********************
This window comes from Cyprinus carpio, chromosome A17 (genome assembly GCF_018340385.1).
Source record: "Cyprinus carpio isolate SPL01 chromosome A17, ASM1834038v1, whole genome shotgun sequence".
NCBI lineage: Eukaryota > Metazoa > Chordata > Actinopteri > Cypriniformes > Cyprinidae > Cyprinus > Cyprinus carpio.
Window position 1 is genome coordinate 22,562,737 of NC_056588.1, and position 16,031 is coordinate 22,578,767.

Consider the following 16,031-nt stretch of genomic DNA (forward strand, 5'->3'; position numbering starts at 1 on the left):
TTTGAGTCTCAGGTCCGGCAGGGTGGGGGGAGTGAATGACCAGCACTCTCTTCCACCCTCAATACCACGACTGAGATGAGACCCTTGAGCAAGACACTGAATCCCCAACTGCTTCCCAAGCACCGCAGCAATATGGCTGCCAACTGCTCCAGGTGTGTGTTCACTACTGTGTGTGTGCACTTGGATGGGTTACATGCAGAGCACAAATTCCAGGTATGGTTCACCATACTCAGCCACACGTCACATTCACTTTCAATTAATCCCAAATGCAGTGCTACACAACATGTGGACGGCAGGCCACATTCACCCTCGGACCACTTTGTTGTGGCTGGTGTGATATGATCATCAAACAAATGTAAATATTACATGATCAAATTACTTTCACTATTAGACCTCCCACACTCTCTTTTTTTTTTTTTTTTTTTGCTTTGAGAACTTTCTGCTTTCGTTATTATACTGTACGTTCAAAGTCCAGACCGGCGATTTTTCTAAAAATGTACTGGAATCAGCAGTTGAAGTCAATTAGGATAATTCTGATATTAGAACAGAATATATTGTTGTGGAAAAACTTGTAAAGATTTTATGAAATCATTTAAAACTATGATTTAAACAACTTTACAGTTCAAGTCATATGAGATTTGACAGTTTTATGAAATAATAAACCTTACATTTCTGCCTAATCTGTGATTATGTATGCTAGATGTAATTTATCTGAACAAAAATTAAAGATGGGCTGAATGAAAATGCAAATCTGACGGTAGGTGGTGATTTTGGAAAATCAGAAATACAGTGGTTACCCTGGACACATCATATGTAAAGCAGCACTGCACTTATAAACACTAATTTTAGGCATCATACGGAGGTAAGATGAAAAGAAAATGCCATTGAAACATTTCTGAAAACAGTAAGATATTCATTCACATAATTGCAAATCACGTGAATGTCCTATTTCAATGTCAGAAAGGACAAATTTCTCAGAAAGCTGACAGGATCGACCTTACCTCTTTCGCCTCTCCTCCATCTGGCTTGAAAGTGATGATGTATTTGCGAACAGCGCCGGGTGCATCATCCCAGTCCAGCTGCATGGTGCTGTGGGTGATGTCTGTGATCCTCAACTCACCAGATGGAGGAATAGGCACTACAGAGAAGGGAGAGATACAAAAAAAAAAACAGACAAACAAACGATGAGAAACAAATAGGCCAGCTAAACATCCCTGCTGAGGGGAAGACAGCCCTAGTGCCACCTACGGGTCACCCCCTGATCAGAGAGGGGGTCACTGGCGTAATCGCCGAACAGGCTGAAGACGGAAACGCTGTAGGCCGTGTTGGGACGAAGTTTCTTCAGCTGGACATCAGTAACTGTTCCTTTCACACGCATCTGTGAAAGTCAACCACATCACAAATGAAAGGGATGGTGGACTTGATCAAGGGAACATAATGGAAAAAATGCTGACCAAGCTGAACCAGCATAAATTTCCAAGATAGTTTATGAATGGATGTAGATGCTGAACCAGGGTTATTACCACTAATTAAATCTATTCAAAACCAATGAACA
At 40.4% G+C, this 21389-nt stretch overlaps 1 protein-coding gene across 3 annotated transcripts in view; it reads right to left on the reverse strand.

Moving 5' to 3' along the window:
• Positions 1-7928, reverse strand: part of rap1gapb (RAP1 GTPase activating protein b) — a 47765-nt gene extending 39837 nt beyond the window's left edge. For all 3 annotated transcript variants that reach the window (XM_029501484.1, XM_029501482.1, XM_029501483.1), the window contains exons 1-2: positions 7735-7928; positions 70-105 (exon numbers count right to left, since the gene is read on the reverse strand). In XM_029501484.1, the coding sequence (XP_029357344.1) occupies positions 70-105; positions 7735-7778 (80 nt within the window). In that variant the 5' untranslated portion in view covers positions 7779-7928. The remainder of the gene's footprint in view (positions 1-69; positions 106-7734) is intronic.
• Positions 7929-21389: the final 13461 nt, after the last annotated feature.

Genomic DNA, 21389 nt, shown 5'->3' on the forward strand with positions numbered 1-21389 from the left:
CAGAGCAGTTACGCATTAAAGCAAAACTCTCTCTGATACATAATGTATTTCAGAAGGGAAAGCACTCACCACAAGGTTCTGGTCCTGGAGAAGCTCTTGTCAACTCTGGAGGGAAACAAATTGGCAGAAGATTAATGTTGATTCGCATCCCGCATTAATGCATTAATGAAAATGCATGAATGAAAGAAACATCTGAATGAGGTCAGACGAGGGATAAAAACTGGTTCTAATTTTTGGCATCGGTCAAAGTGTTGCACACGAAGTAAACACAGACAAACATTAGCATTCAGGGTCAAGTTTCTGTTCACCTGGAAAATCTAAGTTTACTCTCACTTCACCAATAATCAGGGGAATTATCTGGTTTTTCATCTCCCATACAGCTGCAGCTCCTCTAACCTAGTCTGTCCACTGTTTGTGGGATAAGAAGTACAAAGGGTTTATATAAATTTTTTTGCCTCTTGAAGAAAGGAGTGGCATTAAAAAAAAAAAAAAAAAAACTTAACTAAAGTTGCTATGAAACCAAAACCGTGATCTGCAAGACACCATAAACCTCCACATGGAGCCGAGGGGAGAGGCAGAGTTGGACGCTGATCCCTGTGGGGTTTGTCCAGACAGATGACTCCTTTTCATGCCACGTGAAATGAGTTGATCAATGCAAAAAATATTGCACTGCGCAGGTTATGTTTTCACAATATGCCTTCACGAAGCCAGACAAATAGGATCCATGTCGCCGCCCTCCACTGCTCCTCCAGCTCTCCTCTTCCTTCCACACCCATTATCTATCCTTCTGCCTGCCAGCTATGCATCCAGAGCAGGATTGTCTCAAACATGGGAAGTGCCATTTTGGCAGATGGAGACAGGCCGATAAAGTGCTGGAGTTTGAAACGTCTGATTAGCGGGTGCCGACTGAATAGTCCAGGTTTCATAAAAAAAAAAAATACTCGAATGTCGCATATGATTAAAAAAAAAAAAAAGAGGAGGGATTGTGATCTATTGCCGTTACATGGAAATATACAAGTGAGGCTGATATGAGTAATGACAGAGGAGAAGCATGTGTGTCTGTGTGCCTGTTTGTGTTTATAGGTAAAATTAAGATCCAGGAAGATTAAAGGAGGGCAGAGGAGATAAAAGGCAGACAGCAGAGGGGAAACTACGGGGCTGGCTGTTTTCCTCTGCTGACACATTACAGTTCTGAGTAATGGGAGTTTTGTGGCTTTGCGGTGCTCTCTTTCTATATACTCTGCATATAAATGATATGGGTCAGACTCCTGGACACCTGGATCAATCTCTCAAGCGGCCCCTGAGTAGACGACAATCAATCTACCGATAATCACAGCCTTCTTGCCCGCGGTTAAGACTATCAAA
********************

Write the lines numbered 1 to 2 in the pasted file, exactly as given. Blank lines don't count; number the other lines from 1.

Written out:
This window comes from Cyprinus carpio, chromosome A17 (genome assembly GCF_018340385.1).
Source record: "Cyprinus carpio isolate SPL01 chromosome A17, ASM1834038v1, whole genome shotgun sequence".